DAVID HAMMONS IS ON OUR MIND—the WattisInstitute catalogue that includes a 1994 artist’s talk as well as texts by Tongo Eisen-Martin and Fred Moten—is out of print, but Artbook at Hauser & Wirth has a few copies left.
Oscar Tuazon‘s sculptural works made in collaboration with artists and writers Ariana Reines, Matias Faldbakken, Elias Hansen, and Vito Acconci are now on view at the Bellevue ArtsMuseum—Tuazon’s first solo museum show in his native Washington State.
The exhibition—COLLABORATOR—also includes work in honor of Leonard Peltier, and “new sculptures and site-responsive interventions that respond, in part, to the porous, light-filled nature of architect Steven Holl‘s design” for the museum’s third floor galleries.*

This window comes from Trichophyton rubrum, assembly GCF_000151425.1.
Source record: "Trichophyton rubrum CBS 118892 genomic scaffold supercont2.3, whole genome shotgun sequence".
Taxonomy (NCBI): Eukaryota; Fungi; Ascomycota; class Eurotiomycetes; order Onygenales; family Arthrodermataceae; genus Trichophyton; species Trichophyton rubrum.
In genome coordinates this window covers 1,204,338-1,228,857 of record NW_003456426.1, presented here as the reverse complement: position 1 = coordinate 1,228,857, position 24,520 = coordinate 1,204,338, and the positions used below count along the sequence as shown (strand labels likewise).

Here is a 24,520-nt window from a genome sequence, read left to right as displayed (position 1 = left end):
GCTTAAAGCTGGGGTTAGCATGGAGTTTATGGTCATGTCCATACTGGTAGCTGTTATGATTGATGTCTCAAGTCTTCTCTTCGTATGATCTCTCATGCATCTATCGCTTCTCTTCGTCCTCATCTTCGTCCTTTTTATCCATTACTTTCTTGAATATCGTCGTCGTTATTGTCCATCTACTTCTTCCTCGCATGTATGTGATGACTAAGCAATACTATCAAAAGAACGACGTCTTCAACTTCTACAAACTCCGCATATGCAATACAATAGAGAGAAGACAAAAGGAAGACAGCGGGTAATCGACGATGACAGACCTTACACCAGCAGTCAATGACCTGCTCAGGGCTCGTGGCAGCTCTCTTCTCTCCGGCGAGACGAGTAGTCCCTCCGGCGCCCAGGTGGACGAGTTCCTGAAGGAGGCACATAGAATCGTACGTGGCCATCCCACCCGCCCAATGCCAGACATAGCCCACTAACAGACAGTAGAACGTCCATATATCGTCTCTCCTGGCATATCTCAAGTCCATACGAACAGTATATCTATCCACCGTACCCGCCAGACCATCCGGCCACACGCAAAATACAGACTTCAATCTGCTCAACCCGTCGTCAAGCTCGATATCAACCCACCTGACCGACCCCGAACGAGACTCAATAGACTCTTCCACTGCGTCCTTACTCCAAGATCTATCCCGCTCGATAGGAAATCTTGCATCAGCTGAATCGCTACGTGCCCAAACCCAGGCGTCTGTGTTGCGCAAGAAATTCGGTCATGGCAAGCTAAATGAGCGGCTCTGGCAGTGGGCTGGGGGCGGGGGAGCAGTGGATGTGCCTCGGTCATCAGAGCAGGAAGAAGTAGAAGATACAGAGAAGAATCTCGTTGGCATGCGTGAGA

The Dumas and Flaubert-derived title of the Air de Paris exhibition HOUSE OF GAGA—20 YEARS LATER (A SENTIMENTAL EDUCATION) refers to the year in the late 1990s when Fernando Mesta joined Air de Paris to do an internship.
Ten years later, Mesta and José Rojas founded House of Gaga in Mexico City. This Air deParis show celebrates the gallery and two decades of art by Julien Ceccaldi, Nicolas Ceccaldi, Trisha Donnelly, Bruno Pelassy, Vivian Suter, and Danny McDonald (Mended Veil).
The magnificent Charles White retrospective is up for one more month at LACMA, the last stop of its national tour.
In addition to the beautifully designed exhibition in the museum’s Resnick Pavilion, this weekend LACMA is presenting a pristine 35mm screening of ANNA LUCASTA—the 1958 film starring Eartha Kitt and Sammy DavisJr., featuring paintings by White.
And in June there will be a final Artist Walkthrough, with muralist and Charles White student Kent Twitchell.